Justin Bonomo Beats Fedor Holz to Win $10M in WSOP Big One for One Drop, Passes Negreanu on All-Time Money List

The small-field high roller crusher is at it again. Tuesday was a record-setting day for Justin Bonomo, who not only won the $1 million buy-in WSOP Big One for One Drop for $10 million, but also became poker’s all-time winningest tournament player.

Justin Bonomo 2018 WSOP

Justin Bonomo won the 2018 WSOP Big One for One Drop for $10 million to become poker’s all-time winningest tournament player. (Image: wsop.com)

Predictable Outcome

Unsurprisingly, he ended up heads-up for the bracelet against Fedor Holz, whose $16 million run in 2016, previously a single-year record that has now been shattered by the almost $25 million won by Bonomo this year, and it’s only July.

Holz made it to heads-up play thanks to a sick river card that knocked out Bryon Kaverman and Rick Salomon, he of Paris Hilton sex video fame, in one hand (more on this below but not the sex video part).

Once the heads-up match began, Holz had an opportunity to finish Bonomo off early on in a race situation but lost the hand.

“They’re about even in chips now,” ESPN commentator Phil Hellmuth inaccurately stated after the hand.

Hellmuth’s math was just a bit off. And by “a bit,” we mean by a lot. Holz was still a big chip leader with 81 million chips against Bonomo’s 54 million. In the Poker Brat’s defense, “a bit” is a relative term, or something like that.

Big One for One Drop Final Table Results

Justin Bonomo (USA) $10 million

Fedor Holz (USA) $6 million

Dan Smith (USA) $4 million

Rick Salomon (USA) $2.84 million

Byron Kaverman (USA) $2 million)

David Einhorn (USA) $0*

*Einhorn was the official bubble.

There were 27 total entries.

Hand of the Day

A bit of controversy struck when the former Mr. Pamela Anderson, Rick Salomon, exposed a card after going all-in while Holz pondered his move.

Hands

Fedor Holz 10♠10♣

Rick Salomon A♥K♥

Byron Kaverman A♣5♣

Kaverman open shoved all-in from under the gun for 8,025,000 and got called by Holz, who was seated directly to his left. Salomon then jammed for 26.9 million, leaving Fedor with a tough decision.

While Holz, who would have been left with crumbs if he called and lost the hand to Salomon, contemplated his move, Salomon either accidentally or intentionally exposed his Ace. It’s unclear if he did it on purpose or not.

Tournament Director Jack Effel ruled that Salomon must leave his card face-up even though it wasn’t clear if Holz had seen the card, a decision some on social media criticized.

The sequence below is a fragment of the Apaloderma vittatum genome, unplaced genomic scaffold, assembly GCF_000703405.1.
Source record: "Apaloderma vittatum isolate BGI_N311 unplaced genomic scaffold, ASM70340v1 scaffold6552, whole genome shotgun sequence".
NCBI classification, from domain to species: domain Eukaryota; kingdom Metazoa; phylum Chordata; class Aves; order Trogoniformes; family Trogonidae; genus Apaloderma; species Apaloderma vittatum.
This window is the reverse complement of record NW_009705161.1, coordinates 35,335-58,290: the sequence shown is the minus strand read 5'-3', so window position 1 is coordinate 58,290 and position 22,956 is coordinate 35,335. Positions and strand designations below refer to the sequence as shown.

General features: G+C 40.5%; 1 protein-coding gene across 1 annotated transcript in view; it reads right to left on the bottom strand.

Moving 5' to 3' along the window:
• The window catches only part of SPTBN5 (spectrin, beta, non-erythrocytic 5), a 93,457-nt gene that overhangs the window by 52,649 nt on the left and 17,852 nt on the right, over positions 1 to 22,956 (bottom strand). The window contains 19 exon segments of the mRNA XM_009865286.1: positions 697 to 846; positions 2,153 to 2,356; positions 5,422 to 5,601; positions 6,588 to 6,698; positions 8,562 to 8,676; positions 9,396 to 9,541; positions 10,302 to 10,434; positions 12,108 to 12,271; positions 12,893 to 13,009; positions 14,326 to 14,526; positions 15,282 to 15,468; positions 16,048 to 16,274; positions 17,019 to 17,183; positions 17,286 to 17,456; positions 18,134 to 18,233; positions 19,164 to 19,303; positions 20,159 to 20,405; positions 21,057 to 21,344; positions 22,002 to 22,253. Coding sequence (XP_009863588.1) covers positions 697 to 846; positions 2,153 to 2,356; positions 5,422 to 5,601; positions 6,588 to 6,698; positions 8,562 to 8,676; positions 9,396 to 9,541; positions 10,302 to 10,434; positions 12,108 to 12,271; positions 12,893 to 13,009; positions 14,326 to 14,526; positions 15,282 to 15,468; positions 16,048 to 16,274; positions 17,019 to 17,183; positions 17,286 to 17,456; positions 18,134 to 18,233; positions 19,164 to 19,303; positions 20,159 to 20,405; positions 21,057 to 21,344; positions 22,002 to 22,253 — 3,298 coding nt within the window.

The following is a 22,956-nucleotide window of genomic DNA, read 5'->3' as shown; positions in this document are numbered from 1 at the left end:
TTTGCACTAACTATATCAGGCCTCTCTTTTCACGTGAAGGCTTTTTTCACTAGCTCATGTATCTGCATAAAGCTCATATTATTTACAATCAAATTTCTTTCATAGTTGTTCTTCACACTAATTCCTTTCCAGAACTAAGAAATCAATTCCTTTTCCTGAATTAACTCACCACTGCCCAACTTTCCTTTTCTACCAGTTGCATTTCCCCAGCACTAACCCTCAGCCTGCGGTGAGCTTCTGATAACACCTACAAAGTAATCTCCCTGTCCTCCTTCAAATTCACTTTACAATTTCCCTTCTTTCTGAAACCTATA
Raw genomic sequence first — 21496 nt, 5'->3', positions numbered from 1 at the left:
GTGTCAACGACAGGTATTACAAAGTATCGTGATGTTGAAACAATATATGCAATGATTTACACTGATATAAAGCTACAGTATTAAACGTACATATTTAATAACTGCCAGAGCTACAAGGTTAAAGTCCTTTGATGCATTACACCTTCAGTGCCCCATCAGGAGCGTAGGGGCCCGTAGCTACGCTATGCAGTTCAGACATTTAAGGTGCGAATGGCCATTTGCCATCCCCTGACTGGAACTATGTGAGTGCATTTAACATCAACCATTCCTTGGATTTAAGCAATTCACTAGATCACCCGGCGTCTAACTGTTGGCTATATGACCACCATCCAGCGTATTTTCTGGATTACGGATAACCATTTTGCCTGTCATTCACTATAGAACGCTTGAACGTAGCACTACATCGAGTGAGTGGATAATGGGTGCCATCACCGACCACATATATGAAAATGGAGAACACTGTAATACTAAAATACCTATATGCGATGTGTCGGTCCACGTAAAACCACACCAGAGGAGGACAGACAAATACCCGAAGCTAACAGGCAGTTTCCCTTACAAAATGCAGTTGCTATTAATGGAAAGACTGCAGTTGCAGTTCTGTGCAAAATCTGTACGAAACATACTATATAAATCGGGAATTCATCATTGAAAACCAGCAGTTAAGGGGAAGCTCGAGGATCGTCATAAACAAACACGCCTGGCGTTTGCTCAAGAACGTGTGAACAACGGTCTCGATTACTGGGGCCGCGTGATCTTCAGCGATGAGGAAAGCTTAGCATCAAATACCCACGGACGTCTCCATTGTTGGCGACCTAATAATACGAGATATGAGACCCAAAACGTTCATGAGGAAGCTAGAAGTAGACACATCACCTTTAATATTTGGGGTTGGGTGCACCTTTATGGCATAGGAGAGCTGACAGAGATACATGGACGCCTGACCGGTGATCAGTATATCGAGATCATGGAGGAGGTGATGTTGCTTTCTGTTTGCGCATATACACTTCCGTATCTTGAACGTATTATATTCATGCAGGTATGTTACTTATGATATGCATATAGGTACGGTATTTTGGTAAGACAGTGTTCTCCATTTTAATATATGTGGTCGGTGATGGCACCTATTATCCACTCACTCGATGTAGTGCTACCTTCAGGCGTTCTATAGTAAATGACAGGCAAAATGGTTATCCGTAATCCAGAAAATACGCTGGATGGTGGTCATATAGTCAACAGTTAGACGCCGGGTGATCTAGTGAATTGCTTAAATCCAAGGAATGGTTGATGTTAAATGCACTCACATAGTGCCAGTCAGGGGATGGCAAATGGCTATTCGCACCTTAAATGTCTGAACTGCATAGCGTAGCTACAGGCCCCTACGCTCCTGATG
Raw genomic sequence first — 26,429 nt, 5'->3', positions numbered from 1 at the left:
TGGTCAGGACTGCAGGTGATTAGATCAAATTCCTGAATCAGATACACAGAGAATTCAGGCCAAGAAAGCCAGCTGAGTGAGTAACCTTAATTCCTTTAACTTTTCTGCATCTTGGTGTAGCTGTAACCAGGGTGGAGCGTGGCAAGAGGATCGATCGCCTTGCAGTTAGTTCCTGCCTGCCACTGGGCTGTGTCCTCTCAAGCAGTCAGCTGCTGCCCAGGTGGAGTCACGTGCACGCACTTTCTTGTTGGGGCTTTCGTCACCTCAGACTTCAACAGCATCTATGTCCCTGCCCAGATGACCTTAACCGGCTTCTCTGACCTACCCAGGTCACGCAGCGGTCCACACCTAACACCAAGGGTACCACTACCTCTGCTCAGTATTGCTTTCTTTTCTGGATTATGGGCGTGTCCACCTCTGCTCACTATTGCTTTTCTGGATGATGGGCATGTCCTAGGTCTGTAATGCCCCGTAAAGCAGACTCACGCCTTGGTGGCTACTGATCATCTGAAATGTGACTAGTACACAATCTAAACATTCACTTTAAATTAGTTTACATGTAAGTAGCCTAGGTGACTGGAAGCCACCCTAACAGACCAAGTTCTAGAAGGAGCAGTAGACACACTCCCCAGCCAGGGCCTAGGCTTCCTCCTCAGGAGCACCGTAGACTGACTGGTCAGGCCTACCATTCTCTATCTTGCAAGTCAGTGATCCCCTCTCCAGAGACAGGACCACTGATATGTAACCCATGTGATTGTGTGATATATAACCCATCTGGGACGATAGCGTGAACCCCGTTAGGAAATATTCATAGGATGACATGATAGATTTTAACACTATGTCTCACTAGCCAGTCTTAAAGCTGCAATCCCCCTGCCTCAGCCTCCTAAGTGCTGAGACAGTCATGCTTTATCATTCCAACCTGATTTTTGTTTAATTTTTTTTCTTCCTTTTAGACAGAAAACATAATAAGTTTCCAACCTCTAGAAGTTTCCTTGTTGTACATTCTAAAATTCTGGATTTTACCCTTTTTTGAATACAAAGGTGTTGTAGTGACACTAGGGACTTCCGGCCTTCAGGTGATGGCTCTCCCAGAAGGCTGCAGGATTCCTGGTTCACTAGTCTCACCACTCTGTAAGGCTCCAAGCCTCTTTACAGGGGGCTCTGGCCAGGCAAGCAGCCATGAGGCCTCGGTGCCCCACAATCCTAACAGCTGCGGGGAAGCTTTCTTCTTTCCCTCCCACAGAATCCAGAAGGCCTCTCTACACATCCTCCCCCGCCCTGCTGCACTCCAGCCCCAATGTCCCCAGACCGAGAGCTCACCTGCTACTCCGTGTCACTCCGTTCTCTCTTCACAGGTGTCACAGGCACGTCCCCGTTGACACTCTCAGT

After getting free information about the strength of Salomon’s hand, Holz knew he was only beat if his opponent had another Ace in the hole so he made the call.

The board ran out A♦K♠2♣Q♣ and just as a giddy Salomon relaxed in his seat, the 10♦ binked on the river to send him to the rail along with Kaverman.

Surpassing Kid Poker

With the $10 million he won in the One Drop, Bonomo is now the all-time winningest live tournament player with $42,979,593 in earnings, surpassing Daniel Negreanu ($39,656,197). Holz moves into 4th place at $32,550,886, also behind Erik Seidel ($34,575,437).

Negreanu was rooting for Bonomo to win.

“I’ve been in that spot for the majority of my poker career and it feels like time to stop hanging on to it,” Kid Poker wrote on Twitter before the final session of the One Drop began.

“ZeeJustin” set another record on Tuesday. The $24.9 million he’s won so far in 2018 is a single-year record, surpassing the $16 million won by Holz in 2016.

Bonomo also won his second bracelet of the summer – the first for $185,965 in the $10,000 Heads-Up Championship event – to go along with the $5 million he won prior to the start of the WSOP for scooping the Super High Roller Bowl.

After Bonomo finished off Holz, it brought an end to the 2018 World Series of Poker.

Jon Sofen
Written by
Jon Sofen
Semi-pro poker player with 17 years experience on the felt and more than five years working as professional poker media.

Comments

cwdignus wrote...

Congratulations to Justin Bonomo for the tournament with the best prize in the world ….. I wonder how terrible it should be to pay 1 million buy-in and stay out of the awards

Top Top wrote...

It was really a tough and sick river for both Kaverman and Saloman

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